Lot of 2 CDV studio portraits of Anderson Ruffin Abbot (1837-1913), comprising:
CDV full-length portrait of Anderson Ruffin Abbott. Mathew Brady: New York & Washington DC, n.d. circa 1863. Imprints on recto and verso. Contemporary pen inscription on verso identifies Abbott and his military designation. Abbott is photographed wearing a three-piece suit and his academic robe with three velvet stripes visible on each sleeve. His hand rests on a book. Taken during Abbott’s time serving as a surgeon in the Union Army.
CDV vignette bust portrait of Anderson Ruffin Abbott. John Goldin & Co.: Washington DC, n.d., circa 1864-5. Imprint and 2-cent revenue stamp to verso. Abbott is pictured wearing his military uniform with his shoulder boards visible. Two CDV portraits of Abbott are held by the Marilyn & Charles Baillie Special Collections at the Toronto Public Library including a portrait of Abbott in his military uniform taken by Brady (S90.A.R.ABBOTT.PHOTO.NO.37), perhaps taken at the same sitting as the first image here. Neither view offered here was found in other examples.
Abbott led a prestigious life with the distinction of being the first Canadian-born Black doctor. His parents were free people of color who fled Alabama when their store was looted and after settling briefly in New York, relocated to Toronto in 1835 after experiencing further racial tensions. His parents purchased property around the city and amassed considerable wealth allowing Anderson access to a fine education. Studying at Oberlin College in Ohio, one of the few integrated American colleges, he later returned to Canada to attend the Toronto School of Medicine and to study under African American doctor Alexander Thomas Augusta who was practicing in Toronto. Abbott received his medical license in 1861 from the Medical Board of Upper Canada to become the first Canadian-born Black doctor. In Toronto, he married Mary Ann Casey (1855-1931) on August 9, 1871, a CDV portrait of her is included as Lot 58. Together they would have three daughters and two sons.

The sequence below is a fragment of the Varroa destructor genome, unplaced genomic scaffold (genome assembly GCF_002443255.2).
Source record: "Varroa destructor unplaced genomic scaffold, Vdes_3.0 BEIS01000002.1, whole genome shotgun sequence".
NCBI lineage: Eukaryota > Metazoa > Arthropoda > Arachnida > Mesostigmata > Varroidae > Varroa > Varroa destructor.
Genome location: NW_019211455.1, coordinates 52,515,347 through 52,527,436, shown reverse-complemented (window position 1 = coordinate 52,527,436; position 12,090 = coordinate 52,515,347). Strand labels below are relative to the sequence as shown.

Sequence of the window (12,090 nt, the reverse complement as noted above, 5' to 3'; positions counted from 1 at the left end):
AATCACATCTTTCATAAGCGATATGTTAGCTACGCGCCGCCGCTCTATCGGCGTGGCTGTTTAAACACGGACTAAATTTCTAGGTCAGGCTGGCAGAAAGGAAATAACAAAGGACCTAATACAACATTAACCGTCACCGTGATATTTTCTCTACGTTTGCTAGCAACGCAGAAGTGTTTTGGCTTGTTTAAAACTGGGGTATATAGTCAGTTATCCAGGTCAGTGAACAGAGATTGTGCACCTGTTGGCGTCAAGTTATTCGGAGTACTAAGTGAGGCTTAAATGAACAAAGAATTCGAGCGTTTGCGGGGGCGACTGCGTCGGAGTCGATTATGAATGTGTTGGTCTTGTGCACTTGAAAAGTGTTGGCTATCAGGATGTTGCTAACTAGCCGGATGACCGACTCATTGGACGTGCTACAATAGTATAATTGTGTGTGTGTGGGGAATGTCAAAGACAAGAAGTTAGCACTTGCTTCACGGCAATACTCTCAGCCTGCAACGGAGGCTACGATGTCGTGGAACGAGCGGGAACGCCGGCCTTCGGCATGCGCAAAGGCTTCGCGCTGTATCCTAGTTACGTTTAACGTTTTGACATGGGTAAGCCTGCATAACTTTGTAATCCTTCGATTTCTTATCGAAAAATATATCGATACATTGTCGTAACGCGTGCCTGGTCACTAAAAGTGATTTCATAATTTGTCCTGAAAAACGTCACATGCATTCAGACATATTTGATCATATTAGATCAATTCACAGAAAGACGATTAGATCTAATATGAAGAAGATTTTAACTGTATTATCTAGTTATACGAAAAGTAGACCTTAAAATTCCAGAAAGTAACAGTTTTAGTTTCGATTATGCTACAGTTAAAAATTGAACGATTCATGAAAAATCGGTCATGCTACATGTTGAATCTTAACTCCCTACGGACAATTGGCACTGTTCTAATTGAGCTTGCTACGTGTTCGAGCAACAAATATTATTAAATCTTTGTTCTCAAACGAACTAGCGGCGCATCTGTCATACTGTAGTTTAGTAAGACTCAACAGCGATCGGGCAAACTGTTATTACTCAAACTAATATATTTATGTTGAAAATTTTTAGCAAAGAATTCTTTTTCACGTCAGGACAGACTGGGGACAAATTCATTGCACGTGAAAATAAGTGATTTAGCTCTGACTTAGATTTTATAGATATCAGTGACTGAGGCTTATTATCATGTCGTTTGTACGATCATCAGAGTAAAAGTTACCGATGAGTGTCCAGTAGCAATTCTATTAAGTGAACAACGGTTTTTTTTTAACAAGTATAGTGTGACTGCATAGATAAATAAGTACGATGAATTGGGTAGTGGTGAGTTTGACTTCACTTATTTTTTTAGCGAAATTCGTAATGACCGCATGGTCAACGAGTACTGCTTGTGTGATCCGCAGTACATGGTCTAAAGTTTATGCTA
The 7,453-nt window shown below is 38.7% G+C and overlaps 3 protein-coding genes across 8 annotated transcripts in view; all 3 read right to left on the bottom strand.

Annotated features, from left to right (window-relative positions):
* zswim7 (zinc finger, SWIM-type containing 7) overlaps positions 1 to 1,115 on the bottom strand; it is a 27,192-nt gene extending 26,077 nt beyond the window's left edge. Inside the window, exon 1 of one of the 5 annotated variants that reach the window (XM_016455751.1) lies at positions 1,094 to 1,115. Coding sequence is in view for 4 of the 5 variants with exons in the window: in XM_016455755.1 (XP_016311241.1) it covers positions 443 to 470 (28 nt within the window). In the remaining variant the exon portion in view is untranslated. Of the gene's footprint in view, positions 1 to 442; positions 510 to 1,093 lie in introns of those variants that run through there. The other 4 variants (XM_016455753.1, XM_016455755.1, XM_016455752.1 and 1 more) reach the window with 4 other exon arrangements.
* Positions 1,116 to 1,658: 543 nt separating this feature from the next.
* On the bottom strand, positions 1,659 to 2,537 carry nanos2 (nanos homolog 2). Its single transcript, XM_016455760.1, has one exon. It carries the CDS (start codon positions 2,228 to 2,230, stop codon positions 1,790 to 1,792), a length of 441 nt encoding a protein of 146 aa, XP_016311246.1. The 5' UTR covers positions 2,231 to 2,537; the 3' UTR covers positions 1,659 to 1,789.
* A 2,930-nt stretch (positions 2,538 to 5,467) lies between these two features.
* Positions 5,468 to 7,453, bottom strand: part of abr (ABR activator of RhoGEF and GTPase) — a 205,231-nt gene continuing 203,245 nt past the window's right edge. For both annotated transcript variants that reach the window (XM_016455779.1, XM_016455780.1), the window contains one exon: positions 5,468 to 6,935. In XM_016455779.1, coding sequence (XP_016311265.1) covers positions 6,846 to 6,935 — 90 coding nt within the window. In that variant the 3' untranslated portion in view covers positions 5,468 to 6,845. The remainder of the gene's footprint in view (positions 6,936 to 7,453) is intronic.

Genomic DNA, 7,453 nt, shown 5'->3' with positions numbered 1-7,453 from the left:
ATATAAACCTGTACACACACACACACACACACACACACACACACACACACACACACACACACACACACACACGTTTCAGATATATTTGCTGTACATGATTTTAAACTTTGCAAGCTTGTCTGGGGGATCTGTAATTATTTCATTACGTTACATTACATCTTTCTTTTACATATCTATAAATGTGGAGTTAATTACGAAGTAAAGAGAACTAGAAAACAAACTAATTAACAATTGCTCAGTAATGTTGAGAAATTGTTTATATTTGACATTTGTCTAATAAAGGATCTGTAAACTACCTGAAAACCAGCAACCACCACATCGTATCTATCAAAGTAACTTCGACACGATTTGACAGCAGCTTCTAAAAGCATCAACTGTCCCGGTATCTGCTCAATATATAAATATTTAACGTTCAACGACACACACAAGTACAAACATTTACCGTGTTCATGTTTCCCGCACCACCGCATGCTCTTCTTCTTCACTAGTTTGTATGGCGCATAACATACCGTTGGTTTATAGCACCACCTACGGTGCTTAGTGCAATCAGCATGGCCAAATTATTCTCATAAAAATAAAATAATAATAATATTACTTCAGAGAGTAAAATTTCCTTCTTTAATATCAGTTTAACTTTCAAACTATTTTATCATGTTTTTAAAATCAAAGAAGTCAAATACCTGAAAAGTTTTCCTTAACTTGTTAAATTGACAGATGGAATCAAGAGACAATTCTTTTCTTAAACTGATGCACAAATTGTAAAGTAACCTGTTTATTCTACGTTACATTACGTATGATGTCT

In February 1863, Abbott applied for a commission as an assistant surgeon in the Union Army but was denied. He then reapplied as a “medical cadet” and was accepted as a civilian surgeon under contract in the newly created US Colored Troops. He served in several hospitals from June 1863 through the end of the war including the Freedmen’s Hospital which eventually became a part of Howard University, and was the head of a hospital in Arlington, Virginia. Notably, Abbott was one of several doctors in attendance during President Lincoln’s final hours after he was shot. Mary Todd Lincoln later presented Abbott with a plaid shawl worn by Lincoln at his first inauguration as a gift of appreciation.
Brady CDV - smudge and a small nick.
Goldin CDV - somewhat faded with mild spotting.
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